There’s a whole load of reasons why you might want to use a rangefinder. If you’re shooting either arrows or bullets over any distance you’re going to have to adjust your aim to be able hit your target.
Why? Well gravity pulls both bullets and arrows towards the ground the moment they’re shot from something.
The longer the distance to target, the longer the drop.
Some people judge distance by eye and through practice but with the technology on offer today the easiest and quickest way of assessing the distance to a target is by using a rangefinder.
So just how does a rangefinder work?
There’s a few different ways you can range find, but the most popular and common nowadays and the one you’ve likely come across is the laser rangefinder.
How Laser Rangefinders Work
A laser rangefinder has a pretty simple principle. It shoots a laser beam from an emitter at the target and measures the time it takes for the beam to be reflected back to a receiver on the finder.
Because the laser travels at the speed of light and the speed of light is a known speed it can be used alongside the time taken to calculate the distance to the target object.
The laser beam fired from a rangefinder is usually very narrow but due to the effects of air in the atmosphere the beam will diverge and spread out over long distances.
This means when it reaches a distant target the spread of the laser beam may well be wide enough to cover the target and be reflected back from other things as well as the target.
Reflection and Deflection
Some objects are harder to measure than others.
Rangefinders won’t work correctly on all objects. Here’s a few examples...
When the beam strikes a pane of glass, almost all of it passes through and isn’t reflected. So a reading is difficult to achieve.
Let’s also assume the beam strikes a mirror (or another object) that is angled so that all the light is perfectly deflected away and not back to the receiver. This object will also be difficult to range.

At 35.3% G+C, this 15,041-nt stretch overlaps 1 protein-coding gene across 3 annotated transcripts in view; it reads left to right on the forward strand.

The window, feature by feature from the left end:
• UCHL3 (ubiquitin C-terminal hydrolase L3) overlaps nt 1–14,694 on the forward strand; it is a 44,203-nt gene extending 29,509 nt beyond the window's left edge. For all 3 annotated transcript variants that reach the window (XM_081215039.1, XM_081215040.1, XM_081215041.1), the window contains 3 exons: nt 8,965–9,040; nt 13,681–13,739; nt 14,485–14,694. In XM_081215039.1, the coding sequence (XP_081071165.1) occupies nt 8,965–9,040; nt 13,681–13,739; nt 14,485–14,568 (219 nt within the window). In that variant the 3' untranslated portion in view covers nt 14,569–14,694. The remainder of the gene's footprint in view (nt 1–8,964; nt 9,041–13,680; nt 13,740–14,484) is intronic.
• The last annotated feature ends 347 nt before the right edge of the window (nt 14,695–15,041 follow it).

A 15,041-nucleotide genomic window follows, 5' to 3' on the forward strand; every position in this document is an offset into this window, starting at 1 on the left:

In fact any object that’s angled away from the rangefinder will deflect some of the beam away but every surface will reflect some of the available light back, otherwise we’d not be able to see them ourselves. Just how much light comes back determines how easily the rangefinder will be able to take a reading.
Why isn't a range finder confused by ambient light?
The laser light emitted by the device has a specific wavelength which is different from the wavelength of any normal light that would come from the surroundings. Using that frequency it's simple to filter out everything from the receiver on the rangefinder except for laser light that's been reflected from a target. The finder sees only it's own light. This also helps greatly when a lot of the outgoing light is reflected away by the target, even if the reflected light is a fraction of the original emitted light the finder will be able to pick it out where a human eye couldn't.
How does a rangefinder choose a reading to display?
Laser rangefinders normally work extremely quickly and fire tens, hundreds or thousands of pulses at the target object and use this entire sample range to determine which is the correct distance to report.
In all of those readings there will be some from the target itself, and some from other objects and terrain in-front, to the side and behind it.
A rangefinder will take all these readings into consideration, analyze them and use an algorithm to pick the most relevant distance.
Across all the readings, if one distance is more common than others it stands a good chance that this is the object that the user is trying to range. So that is what will be returned.
How Optical Rangefinders Work
Optical rangefinding has it’s benefits. You don’t need a reflective target and optics are never confused by weather, atmospheric conditions or surrounding terrain and the components make them cheap to build. In the video below from Mr Wizard you’ll see how you can accomplish some primitive rangefinding with 2 small mirrors and some wood.